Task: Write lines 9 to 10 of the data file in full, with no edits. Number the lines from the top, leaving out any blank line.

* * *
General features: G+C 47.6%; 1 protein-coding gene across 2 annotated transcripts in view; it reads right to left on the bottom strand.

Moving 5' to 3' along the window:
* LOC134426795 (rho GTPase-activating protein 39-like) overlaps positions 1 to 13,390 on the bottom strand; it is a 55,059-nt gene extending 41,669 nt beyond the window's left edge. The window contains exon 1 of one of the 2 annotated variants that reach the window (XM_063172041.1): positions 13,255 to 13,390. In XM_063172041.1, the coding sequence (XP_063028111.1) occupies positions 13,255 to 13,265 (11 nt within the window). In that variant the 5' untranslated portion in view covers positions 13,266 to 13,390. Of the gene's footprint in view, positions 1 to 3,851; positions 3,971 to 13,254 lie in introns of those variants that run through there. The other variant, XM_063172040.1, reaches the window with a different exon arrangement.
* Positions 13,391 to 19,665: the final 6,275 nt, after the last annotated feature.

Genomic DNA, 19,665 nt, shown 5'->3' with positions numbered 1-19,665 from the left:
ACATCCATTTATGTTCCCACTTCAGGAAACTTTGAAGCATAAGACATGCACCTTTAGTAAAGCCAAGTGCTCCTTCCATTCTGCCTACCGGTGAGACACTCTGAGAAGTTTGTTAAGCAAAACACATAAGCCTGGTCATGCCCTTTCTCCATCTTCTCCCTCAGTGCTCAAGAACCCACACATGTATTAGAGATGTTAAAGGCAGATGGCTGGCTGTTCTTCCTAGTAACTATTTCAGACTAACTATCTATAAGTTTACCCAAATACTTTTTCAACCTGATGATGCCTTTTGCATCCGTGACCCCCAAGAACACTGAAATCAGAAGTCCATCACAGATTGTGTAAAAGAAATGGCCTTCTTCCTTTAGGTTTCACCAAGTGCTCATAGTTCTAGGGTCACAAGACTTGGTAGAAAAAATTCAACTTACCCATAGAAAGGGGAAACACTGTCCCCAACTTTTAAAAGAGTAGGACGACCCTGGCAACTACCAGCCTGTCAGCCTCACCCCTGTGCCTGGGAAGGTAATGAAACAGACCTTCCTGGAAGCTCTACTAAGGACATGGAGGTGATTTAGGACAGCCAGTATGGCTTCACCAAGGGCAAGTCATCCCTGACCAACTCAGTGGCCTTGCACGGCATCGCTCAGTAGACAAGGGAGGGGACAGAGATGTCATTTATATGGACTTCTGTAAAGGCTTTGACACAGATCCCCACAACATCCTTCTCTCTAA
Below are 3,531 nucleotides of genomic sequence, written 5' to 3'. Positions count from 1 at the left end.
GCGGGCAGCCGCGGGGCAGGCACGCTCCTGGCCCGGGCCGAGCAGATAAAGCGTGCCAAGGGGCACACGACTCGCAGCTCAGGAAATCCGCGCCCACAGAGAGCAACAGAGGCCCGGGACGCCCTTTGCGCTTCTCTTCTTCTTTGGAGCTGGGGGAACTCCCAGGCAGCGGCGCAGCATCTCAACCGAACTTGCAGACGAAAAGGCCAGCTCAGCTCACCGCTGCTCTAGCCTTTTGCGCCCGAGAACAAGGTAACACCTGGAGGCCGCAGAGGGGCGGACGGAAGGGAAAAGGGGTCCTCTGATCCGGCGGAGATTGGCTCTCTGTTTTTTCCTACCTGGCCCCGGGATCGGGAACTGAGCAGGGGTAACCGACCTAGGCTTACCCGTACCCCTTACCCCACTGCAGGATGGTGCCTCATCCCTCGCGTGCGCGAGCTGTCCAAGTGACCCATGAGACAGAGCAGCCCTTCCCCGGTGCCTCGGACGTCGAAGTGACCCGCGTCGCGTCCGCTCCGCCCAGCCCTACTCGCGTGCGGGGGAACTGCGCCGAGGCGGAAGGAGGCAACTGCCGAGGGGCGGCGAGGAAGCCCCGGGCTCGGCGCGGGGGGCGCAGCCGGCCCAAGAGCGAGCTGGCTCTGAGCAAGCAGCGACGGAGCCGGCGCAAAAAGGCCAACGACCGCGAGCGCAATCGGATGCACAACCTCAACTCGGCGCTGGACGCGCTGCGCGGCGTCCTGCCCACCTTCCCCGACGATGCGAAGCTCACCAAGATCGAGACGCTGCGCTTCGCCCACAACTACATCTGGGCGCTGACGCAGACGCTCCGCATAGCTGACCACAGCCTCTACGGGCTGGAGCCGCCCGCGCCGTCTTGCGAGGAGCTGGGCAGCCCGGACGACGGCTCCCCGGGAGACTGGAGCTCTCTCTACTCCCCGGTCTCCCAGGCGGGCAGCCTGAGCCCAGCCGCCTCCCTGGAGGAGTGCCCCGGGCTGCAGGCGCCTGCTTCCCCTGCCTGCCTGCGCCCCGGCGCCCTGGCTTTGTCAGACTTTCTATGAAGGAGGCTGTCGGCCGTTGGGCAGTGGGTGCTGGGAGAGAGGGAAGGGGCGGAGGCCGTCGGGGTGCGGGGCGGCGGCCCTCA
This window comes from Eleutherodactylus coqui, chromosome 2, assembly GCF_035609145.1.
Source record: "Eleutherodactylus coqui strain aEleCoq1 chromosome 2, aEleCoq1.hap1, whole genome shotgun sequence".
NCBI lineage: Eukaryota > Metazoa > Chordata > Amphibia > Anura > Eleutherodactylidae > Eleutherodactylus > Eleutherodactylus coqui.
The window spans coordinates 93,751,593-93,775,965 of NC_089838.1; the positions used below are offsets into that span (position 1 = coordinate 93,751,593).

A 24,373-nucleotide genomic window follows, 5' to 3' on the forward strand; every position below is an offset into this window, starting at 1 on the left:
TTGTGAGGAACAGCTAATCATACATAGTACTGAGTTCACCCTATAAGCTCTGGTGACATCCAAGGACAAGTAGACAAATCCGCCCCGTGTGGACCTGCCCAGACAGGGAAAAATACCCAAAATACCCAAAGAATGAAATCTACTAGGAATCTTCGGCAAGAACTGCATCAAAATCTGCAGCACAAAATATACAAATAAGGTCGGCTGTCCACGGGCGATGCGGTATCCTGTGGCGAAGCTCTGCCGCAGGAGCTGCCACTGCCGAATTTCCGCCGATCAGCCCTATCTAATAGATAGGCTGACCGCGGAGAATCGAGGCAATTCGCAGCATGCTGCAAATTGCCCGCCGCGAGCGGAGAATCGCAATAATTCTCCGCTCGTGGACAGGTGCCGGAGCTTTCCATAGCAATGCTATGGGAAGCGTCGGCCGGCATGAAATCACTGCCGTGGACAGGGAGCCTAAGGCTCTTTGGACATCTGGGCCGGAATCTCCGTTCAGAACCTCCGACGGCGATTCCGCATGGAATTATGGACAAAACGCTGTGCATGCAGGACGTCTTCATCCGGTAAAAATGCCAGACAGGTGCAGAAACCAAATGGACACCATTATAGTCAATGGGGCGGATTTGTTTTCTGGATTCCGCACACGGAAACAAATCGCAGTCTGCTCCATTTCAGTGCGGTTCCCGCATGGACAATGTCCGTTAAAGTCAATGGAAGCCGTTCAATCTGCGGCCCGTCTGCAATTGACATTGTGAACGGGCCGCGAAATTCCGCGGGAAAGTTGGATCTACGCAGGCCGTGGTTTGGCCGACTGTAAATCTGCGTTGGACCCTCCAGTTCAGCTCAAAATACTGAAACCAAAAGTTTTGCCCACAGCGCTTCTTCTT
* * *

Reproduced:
This window comes from Eleutherodactylus coqui, chromosome 2, assembly GCF_035609145.1.
Source record: "Eleutherodactylus coqui strain aEleCoq1 chromosome 2, aEleCoq1.hap1, whole genome shotgun sequence".